Regardless of whether or not they’re organic, all Rumiano cheese is produced with milk from cows not treated with artificial hormones, and the company utilizes non-animal enzymes. The organic cheese also is American Humane Certified and was the world’s first Non-GMO verified cheese through the Non-GMO Project, the company says.

Products are available for retail sale at the plant’s store in Crescent City — a gathering spot for locals looking for good cheese deals — and at natural foods stores and select grocery chains nationally.

The company, which also sells its product under private label, is working on further establishing its Rumiano brand. Branded sales are up 80 percent this year, and the company is planning on developing a new label in the next year.

The company’s employees take great pride in seeing the Rumiano Cheese Co. name on store shelves and always do what it takes to make things right with customers.

“Everything we make is 100-percent guaranteed,” John Rumiano says.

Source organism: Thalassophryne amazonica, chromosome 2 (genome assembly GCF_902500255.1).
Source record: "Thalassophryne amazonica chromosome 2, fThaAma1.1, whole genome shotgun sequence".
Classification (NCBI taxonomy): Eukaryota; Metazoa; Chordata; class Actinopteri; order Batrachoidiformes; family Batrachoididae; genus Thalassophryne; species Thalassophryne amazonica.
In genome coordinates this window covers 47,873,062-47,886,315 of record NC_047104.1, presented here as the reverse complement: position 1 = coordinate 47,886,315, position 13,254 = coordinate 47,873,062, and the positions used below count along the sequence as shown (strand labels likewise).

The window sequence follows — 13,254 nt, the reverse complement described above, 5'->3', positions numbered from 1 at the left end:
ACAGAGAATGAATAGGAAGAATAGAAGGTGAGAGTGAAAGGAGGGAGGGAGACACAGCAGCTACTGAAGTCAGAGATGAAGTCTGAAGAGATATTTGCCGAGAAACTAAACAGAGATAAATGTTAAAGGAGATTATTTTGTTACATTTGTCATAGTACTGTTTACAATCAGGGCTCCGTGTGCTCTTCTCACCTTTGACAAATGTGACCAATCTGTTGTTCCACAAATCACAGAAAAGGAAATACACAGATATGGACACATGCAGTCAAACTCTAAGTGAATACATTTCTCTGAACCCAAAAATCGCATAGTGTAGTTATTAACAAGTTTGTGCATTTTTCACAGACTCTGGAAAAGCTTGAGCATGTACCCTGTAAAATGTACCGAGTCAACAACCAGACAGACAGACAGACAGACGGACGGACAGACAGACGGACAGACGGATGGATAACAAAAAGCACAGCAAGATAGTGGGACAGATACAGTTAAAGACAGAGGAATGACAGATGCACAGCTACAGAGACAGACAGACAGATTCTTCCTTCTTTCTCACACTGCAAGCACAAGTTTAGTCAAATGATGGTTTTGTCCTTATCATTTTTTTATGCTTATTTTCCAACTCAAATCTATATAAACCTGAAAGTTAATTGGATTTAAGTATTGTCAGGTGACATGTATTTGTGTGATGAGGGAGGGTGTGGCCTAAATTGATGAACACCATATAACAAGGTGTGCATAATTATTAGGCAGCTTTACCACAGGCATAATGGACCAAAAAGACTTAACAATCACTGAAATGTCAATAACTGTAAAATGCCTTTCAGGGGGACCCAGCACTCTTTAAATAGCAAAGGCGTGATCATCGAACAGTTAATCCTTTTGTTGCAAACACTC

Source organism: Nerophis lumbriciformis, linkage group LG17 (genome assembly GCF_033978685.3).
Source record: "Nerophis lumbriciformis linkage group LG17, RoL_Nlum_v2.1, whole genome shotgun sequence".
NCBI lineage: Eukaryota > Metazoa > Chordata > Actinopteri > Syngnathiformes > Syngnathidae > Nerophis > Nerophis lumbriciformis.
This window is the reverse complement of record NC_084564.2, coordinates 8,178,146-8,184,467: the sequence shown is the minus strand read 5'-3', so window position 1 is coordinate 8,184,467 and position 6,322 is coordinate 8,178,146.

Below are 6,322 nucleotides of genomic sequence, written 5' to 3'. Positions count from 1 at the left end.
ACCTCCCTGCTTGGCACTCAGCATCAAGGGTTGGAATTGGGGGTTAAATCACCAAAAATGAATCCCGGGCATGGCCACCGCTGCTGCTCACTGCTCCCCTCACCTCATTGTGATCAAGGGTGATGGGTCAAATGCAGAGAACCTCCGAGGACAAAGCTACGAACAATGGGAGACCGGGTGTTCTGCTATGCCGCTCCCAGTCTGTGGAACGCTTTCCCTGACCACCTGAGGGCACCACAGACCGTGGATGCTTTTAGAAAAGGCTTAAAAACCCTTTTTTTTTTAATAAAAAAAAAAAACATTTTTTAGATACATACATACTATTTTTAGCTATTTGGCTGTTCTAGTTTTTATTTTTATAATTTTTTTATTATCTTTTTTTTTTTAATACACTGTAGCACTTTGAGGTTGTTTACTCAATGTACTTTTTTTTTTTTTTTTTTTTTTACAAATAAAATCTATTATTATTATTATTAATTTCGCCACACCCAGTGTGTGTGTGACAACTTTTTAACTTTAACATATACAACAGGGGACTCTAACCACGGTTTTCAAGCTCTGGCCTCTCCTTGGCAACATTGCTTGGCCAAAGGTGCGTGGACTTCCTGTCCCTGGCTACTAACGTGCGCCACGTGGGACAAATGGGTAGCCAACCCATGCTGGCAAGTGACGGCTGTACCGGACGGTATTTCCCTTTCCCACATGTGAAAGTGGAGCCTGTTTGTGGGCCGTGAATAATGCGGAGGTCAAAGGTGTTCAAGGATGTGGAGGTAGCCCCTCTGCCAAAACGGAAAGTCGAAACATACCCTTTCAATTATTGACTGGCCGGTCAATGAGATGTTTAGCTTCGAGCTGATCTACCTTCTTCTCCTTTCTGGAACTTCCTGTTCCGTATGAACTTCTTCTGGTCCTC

In addition to selling its own products domestically, Rumiano Cheese also buys other cheese and distributes it throughout the Pacific Northwest. The company exports as well, particularly to the Philippines, Korea and China.

Rumiano Cheese products also are used as ingredients, and this past year its cheese became a signature ingredient in Annie’s Inc.’s new line of Organic Grass Fed Macaroni & Cheese.

As part of its commitment to sustainability, Rumiano Cheese is constantly making improvements to its facilities.

Ten years ago, the company built a state-of-the-art wastewater treatment facility to reduce its total solid loadings on the city and allow further growth in the community in the form of more home sewer hookups. The Rumiano wastewater treatment facility biologically treats approximately 30,000 gallons per day of cheese production wash water, which decreased the company’s solid loadings to the city by 99 percent.